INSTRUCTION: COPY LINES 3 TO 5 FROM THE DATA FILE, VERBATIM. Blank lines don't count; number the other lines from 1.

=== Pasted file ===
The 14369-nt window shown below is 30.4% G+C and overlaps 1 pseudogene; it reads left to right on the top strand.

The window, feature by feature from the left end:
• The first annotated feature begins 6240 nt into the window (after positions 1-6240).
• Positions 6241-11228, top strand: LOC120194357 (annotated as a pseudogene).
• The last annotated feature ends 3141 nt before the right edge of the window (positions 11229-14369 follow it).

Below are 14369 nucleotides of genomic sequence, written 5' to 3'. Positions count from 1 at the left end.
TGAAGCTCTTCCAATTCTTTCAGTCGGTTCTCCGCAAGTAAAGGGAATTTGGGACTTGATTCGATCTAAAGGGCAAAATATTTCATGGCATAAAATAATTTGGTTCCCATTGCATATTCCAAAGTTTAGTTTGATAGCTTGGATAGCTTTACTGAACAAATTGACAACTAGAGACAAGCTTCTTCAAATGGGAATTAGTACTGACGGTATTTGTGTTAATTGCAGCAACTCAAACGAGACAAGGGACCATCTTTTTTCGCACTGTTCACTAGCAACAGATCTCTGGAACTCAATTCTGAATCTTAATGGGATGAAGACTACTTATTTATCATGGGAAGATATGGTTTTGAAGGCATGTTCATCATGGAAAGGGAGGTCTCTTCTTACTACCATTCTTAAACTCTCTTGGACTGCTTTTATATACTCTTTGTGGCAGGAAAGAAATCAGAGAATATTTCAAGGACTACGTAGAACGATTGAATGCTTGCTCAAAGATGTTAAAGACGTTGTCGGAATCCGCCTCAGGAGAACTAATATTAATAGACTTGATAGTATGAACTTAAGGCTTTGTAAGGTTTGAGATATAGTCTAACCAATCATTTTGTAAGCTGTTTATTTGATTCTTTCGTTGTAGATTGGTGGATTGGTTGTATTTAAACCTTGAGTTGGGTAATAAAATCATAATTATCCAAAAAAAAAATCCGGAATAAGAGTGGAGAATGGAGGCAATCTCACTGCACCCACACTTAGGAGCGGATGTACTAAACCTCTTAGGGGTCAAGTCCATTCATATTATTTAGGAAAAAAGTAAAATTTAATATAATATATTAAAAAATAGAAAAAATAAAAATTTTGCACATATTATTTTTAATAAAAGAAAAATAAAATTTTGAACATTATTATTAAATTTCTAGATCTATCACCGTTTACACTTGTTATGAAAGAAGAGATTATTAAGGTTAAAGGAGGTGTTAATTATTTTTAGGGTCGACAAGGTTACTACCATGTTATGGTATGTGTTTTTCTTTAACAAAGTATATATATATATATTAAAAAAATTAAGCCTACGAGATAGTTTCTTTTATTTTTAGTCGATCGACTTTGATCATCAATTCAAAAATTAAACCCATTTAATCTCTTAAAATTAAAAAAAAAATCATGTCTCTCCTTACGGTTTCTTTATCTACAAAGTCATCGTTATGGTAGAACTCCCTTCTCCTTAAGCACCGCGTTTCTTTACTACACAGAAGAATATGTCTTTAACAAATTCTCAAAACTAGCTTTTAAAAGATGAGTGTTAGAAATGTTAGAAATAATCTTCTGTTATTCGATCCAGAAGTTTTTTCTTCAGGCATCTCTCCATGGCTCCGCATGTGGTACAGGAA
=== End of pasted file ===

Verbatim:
• The first annotated feature begins 6240 nt into the window (after positions 1-6240).
• Positions 6241-11228, top strand: LOC120194357 (annotated as a pseudogene).
• The last annotated feature ends 3141 nt before the right edge of the window (positions 11229-14369 follow it).